The average offensive/defensive efficiency rating across D1 is 99.6. Connecticut's defensive rating (DRtg) is 86.7 (that's the raw rating...). Connecticut's DRtg versus La Salle was 115.1 -- that would go down as a loss for most teams on most nights. Against the Explorers, the Huskies were saved by their offense. Blame the lapse on the Huskies' shot defense, an area which UConn normally performs very well. UConn's season long eFG% is 42.6 (good for a #26 ranking), while against La Salle they gave up FGMs at a 52.9% (eFG%) rate. The Explorer's three high (by volume...) scorers, Rodney Green (no shock there), Ruben Guillandeaux and Vernon Goodridge hit a combined 23-41 (2-5 3FGAs) for an overall FGM% of 56.1% and an eFG% of 58.5%. Shockingly prolific and efficient. La Salle's three high scorers versus Villanova, Rodney Green (ah that name again...), Kimmani Barrett and Yves Mbala shot 15-34 (3-10 3FGAs) for an overall FGM% of 44.1% and an eFG% of 48.5% -- still pretty high, but consider these were the three most prolific (and efficient for that matter -- La Salle's eFG% overall was 41.1%). That trio's output represented 67% of La Salle's total point production. Versus Connecticut, La Salle's three most prolific scorers posted about 61% of the Explorer's point production. Goodridge and Guillandeaux incidentally, shot a combined 2-9. Shot defense, normally identified as an area of weakness, was a high point for Nova's defense. Rebounding by contrast was, on defense as well, a disappointing part of Villanova's game.

On virtually any night, a D1 team that posts Connecticut's offensive rating would win. And on most nights (something on the order of 70% of the time...) a team that posted UConn's 115.1 as a defensive rating would lose (the exception of course is the night the offense posts a 127...). Villanova's numbers are almost as reliable. Virtually any team that limits it's opponent to 0.873 points per possession (a defensive rating of 87.3) would win, hands down (Rutgers excepted...). 103.6 is, frankly, a bit more problematic. Given that the D1 efficiency is 99.6 (see above) however, the chances are that more likely than not, that offensive efficiency will result in a win. Very average rebounding, coupled with inconsistent shot defense points to the need for Stanley Robinson (and Ator Majok, if he get qualified). Connecticut's three guard approach, drawn from a pool of AJ Price, Kemba Walker, Jerome Dyson and Craig Austrie (and others...), supplemented by Gavin Edwards, is not enough when confronted with active wings like Barrett, Green and Mbala.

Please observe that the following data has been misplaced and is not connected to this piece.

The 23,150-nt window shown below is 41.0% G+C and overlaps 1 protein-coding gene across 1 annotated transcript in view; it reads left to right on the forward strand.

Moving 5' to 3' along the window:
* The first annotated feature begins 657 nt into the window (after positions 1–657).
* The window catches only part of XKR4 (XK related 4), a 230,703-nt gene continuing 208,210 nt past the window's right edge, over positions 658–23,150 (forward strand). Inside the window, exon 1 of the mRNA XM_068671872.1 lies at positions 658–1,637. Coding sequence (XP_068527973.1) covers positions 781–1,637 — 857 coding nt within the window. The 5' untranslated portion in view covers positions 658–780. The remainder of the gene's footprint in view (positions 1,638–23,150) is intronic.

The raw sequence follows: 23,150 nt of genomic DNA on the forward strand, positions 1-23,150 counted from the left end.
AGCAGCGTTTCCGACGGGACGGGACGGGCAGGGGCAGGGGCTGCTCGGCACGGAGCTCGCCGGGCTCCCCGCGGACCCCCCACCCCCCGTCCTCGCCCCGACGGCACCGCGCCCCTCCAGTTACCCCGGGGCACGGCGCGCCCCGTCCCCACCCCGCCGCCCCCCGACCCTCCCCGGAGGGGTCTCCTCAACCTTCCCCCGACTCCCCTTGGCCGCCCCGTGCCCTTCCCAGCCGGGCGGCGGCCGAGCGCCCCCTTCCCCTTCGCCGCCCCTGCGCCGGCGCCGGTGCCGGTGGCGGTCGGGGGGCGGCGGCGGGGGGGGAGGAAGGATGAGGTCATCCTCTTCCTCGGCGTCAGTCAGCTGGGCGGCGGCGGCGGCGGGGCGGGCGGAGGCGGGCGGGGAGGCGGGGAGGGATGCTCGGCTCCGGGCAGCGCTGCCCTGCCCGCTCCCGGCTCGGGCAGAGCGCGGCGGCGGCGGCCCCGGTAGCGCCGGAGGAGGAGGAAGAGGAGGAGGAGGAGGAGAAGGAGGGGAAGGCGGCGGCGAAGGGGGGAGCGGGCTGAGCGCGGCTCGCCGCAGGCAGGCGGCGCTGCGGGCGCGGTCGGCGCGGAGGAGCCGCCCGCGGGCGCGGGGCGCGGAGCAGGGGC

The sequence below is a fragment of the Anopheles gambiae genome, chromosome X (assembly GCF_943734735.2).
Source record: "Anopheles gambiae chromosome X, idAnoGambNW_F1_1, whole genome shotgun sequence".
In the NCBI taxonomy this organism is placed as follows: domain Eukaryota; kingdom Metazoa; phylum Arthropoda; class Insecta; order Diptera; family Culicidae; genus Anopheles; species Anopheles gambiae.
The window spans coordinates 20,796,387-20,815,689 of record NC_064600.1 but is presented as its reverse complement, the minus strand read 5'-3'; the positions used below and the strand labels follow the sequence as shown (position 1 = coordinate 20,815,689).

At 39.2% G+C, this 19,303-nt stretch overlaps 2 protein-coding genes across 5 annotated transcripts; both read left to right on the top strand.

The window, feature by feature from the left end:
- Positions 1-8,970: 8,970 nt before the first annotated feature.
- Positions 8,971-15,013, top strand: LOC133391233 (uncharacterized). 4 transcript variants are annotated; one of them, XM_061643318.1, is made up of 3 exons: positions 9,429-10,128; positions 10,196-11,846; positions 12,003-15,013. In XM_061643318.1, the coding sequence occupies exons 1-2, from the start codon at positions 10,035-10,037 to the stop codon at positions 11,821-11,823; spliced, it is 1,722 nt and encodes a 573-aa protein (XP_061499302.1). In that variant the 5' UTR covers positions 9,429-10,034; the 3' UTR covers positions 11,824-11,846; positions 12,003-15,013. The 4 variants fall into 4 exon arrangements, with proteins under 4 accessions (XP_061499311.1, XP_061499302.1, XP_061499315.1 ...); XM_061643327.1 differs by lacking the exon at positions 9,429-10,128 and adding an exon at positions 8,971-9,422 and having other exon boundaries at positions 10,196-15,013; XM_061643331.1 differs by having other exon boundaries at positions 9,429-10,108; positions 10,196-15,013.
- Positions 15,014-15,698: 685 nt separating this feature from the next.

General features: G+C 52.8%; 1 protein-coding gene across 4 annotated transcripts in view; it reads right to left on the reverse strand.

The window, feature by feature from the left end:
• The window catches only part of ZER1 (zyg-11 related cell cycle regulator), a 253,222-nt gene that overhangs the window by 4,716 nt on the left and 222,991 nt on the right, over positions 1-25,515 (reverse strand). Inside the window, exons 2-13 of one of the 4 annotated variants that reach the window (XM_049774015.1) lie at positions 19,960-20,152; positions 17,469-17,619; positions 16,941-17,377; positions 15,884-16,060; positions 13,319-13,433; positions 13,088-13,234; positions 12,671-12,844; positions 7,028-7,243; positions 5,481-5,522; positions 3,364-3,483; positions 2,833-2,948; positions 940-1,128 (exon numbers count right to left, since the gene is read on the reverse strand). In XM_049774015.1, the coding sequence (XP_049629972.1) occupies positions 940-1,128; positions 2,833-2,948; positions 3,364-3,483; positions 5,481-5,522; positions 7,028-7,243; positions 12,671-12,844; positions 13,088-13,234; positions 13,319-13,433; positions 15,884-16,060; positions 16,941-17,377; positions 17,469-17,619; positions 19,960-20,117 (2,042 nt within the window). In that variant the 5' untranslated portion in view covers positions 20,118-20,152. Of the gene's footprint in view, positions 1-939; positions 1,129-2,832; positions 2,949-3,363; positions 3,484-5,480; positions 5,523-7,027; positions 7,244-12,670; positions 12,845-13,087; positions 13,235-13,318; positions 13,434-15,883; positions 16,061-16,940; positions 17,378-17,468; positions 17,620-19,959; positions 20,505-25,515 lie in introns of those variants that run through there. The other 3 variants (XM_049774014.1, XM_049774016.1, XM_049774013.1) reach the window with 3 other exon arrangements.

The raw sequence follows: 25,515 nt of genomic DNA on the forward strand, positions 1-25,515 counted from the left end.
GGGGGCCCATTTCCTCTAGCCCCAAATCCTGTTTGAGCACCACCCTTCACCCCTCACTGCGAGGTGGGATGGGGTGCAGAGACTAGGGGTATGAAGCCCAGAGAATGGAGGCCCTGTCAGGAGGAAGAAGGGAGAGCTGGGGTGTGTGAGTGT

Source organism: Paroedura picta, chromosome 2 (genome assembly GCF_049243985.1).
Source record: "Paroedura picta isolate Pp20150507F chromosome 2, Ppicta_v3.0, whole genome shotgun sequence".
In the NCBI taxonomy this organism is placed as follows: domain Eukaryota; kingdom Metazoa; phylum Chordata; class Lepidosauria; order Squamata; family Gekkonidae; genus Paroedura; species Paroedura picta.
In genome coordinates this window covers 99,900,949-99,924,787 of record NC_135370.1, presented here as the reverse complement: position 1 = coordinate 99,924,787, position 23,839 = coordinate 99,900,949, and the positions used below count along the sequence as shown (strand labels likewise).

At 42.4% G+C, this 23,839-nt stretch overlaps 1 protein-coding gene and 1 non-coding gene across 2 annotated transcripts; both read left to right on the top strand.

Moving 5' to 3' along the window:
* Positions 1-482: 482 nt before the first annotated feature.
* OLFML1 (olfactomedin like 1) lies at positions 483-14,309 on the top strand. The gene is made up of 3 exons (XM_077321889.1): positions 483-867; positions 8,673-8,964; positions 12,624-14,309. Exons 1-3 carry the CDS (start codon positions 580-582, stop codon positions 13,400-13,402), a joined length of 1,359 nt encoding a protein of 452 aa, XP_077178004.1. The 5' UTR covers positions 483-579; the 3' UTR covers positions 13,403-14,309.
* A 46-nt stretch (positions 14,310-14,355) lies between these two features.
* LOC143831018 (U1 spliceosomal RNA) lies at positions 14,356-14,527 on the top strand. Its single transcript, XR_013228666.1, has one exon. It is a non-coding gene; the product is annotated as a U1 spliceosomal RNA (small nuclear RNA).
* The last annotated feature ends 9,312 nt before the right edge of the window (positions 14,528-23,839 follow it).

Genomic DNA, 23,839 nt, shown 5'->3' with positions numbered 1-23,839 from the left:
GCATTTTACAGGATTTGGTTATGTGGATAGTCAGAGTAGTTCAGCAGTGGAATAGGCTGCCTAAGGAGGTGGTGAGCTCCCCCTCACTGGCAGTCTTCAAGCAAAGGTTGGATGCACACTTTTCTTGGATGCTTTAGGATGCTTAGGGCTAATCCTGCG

Miscellaneous Notes...
1. I did a double take when I saw that Villanova's defense recorded a 10.7% block rate while UConn only registered an 8.8% rate. Surprising, but a quirk of the statistical method used. Both teams had an identical number of blocks (7), but the Explorers took 56 FGAs against Nova and 68 versus UConn. Given that Green and Guillandeaux took most of the shots, Hasheem Thabeet, Connecticut's most prolific shot blocker, had fewer opportunities, his chances coming most likely against Goodridge. I also suspect the La Salle wings and back court players did not venture into the lane much. Steal rates are subject to different numbers of possessions for each game. La Salle had, versus Villanova, the same number of steals as had the Huskies versus the Explorers. Yet each shows a different Stl%. Fewer possessions (or FGAs), the more "valuable/significant" the steal or block.
2. Villanova's inability to get to the line is a little troubling. Nova's offense has typically looked to the free throw line for at least 20% of it's points. In Big East & post season play that rate rises to 23%-26%. Versus La Salle points at the line contributed 11% of the points the 'Cats posted. Blame an away court (and visitor status) perhaps, but Villanova's penetrating offense relies on the line to supply points if the guards don't convert. Consider Marquette's Wesley Matthews against Tennessee (surely you saw the game...). Matthews scored 30 points total, but earned 15 of them at the line (15-18).
3. Vernon Goodridge still confuses Connecticut. Their official box score lists the 6-9, 230 pound junior as a guard.